Metro

‘Green Can’ cuts on trash to save cash

By
Contributing Writer

 

In the two months since Providence implemented a single-stream recycling system, the city’s recycling rate has climbed from 15 percent to over 20 percent, said Sheila Dormody, Providence director of sustainability. The “Big Green Can Just Got Greener” initiative makes it simpler for Providence residents to recycle and helps the cash-strapped city save money, Dormody added.

Under the new program, residents put all of their recyclables in lidded bins formerly used for trash, instead of sorting paper from plastic, glass and metals. Over the past weeks, smaller gray bins have been delivered to homes throughout the city, and two-thirds of the city has already switched to the program. The rollout of the initiative is expected to be completed by the end of this month, Dormody said.

Once the entire city transitions, and “everyone is up to speed,” Dormody said she expects Providence’s recycling rate to reach 25 percent.

Increased recycling means less trash is sent to landfills. Because Providence pays $32 per ton for trash to be hauled away, Dormody said she anticipates savings of $250,000 from reduced trash output. Savings will be reinvested in the recycling program or used for sustainable initiatives such as composting, Dormody said. Last year, Providence earned $203,000 from selling recyclables to be reused in new products, she added.

“The city has had financial troubles as of late so the recycling program helps the city get on sustainable financial footing,” Dormody said.

While acknowledging that there have been “growing pains,” Dormody said the program’s implementation is proceeding smoothly. Providence residents are enthusiastic to take part in the recycling process, she added.

Brown students living off-campus also voiced support for the new system.

Joseph Elkinton ’13 said he prefers the new recycling program to the former one. “Previously, we had to put everything in the right boxes. Now you just put everything in the recycling. It’s much easier.”

The larger bin also encourages more recycling, said Cory Abbe ’13. In the past, “if we had a ton of recycling, people would put things in the trash,” she said. “Now there’s seemingly unlimited space.”

Providence’s increased recycling rate is in line with those in other cities that switched to single-stream, said Dawn King, visiting assistant professor of environmental studies.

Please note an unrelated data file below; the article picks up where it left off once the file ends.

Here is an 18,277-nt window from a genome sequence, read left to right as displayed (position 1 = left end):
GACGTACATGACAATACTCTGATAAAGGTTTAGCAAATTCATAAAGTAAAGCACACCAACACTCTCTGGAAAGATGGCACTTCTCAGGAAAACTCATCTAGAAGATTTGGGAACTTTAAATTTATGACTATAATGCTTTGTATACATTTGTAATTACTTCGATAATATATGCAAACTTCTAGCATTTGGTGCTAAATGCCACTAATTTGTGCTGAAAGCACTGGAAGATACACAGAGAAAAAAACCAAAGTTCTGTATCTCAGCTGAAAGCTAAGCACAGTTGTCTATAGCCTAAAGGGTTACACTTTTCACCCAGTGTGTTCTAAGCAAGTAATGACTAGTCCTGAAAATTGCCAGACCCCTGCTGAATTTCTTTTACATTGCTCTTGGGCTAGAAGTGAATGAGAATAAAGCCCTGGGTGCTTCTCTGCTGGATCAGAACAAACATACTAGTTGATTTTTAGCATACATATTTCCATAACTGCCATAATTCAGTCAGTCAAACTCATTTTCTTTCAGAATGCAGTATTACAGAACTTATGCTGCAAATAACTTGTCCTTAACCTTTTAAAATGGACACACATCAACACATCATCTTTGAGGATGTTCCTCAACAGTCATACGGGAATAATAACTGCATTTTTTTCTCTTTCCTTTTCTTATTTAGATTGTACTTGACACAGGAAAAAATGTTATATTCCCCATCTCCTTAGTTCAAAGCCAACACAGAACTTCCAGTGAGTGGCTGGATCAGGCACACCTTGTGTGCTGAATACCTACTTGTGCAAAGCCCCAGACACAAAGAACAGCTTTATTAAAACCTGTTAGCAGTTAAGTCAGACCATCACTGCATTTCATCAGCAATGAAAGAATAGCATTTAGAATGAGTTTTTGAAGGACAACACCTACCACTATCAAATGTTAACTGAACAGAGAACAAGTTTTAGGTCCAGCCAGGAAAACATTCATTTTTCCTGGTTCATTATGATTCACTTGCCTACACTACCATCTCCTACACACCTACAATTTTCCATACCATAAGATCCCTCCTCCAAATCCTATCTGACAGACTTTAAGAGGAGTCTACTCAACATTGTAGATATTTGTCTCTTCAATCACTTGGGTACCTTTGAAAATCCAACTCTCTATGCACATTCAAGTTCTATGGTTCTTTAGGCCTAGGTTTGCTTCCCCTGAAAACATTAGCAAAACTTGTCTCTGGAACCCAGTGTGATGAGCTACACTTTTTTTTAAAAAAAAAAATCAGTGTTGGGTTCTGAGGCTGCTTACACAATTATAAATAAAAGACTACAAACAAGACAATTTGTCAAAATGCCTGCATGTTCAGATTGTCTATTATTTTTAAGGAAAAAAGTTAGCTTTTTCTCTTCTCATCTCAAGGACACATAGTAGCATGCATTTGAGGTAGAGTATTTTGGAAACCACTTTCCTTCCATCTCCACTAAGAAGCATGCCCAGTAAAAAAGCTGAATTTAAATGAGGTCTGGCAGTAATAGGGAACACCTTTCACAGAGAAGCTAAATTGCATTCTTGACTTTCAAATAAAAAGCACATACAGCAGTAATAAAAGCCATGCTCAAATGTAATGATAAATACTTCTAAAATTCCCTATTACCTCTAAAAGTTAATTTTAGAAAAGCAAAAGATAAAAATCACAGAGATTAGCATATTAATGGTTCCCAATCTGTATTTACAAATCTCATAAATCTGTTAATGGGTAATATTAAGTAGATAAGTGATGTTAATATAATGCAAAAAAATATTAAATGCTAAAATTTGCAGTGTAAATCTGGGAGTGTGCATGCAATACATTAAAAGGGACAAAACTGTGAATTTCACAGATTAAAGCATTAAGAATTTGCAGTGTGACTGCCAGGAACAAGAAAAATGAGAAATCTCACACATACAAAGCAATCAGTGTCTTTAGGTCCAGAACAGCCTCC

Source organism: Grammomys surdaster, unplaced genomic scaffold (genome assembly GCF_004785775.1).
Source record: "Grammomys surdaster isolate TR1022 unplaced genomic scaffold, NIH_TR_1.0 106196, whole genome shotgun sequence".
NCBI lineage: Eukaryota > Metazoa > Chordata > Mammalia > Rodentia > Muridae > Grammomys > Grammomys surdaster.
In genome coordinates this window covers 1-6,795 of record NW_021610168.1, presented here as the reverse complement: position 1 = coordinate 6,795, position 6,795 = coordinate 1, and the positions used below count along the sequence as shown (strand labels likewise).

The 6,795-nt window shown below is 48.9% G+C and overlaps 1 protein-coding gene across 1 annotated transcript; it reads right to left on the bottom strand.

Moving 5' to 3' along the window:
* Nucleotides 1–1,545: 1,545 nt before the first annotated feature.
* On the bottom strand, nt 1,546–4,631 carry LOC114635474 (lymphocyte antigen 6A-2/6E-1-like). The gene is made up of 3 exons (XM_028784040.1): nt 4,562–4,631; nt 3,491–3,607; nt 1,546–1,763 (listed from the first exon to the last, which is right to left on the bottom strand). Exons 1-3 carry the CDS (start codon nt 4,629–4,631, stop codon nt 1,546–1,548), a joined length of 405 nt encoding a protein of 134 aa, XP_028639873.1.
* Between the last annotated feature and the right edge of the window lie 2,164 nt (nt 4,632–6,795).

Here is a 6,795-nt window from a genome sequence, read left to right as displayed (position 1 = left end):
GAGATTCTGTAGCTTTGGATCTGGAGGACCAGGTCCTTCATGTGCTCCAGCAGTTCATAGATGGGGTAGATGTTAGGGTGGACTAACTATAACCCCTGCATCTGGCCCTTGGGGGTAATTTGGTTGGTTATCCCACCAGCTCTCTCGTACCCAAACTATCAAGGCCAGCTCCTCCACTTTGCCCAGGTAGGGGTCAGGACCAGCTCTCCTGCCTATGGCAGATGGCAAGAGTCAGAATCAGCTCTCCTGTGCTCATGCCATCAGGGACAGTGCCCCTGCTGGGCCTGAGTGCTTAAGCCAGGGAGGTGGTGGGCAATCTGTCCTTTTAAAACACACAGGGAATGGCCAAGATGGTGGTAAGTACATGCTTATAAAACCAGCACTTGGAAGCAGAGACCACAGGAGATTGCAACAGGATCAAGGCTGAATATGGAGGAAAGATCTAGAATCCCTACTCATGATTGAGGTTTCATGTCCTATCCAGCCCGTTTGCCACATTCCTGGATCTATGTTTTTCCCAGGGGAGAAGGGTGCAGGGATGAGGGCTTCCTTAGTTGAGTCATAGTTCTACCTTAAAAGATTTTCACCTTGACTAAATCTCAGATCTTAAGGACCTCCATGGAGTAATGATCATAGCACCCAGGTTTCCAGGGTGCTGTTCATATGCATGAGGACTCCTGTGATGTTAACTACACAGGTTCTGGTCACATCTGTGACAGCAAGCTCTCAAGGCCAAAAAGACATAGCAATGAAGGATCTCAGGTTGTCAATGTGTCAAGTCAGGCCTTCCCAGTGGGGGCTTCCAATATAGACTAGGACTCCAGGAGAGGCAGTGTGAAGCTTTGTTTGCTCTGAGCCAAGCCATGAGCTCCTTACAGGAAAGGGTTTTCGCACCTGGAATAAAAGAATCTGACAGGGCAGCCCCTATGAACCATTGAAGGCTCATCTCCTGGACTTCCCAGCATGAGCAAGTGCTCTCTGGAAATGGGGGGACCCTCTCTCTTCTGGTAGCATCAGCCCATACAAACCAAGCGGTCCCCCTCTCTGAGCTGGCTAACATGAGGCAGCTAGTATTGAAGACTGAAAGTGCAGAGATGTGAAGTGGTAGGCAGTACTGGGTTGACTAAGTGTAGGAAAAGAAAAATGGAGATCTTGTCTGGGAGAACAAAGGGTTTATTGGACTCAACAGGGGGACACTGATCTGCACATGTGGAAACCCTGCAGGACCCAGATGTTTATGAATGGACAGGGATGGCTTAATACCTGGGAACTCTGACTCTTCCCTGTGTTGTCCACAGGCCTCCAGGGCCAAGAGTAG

King pointed to the new program as evidence that the city is taking recycling seriously. Academic studies suggest that along with single-stream, a smaller trash bin and a larger recycling bin increases a city’s recycling practices, she said.

“If you recycle everything, you will have more things in the recycling than in the trash,” King said.

Benefits of the new system aside, there is a high initial cost in making the switch, King said. Single-stream recycling requires an investment in infrastructure to sort the glass, paper and plastic for future use.

When Providence announced its new recycling plans, the University investigated whether to follow suit, said Kai Morrell ’11, outreach coordinator at the department of facilities management. The University switched to single-stream in residence halls this year but maintained dual-stream recycling in all public buildings, she said.

The switch in the residence halls will help prepare students for living off-campus, Morrell said. But the University earns money solely from its cardboard stream, and a single-stream system leads to contamination of the paper products by liquid in bottles, she added. Contaminated paper products have a lower resale value.

Morrell added that the main value in recycling comes from savings in trash collection. 

If Brown could work out a deal to use the city’s recycling infrastructure, it would be a viable option for the entire University to consider a switch to single-stream recycling, King said.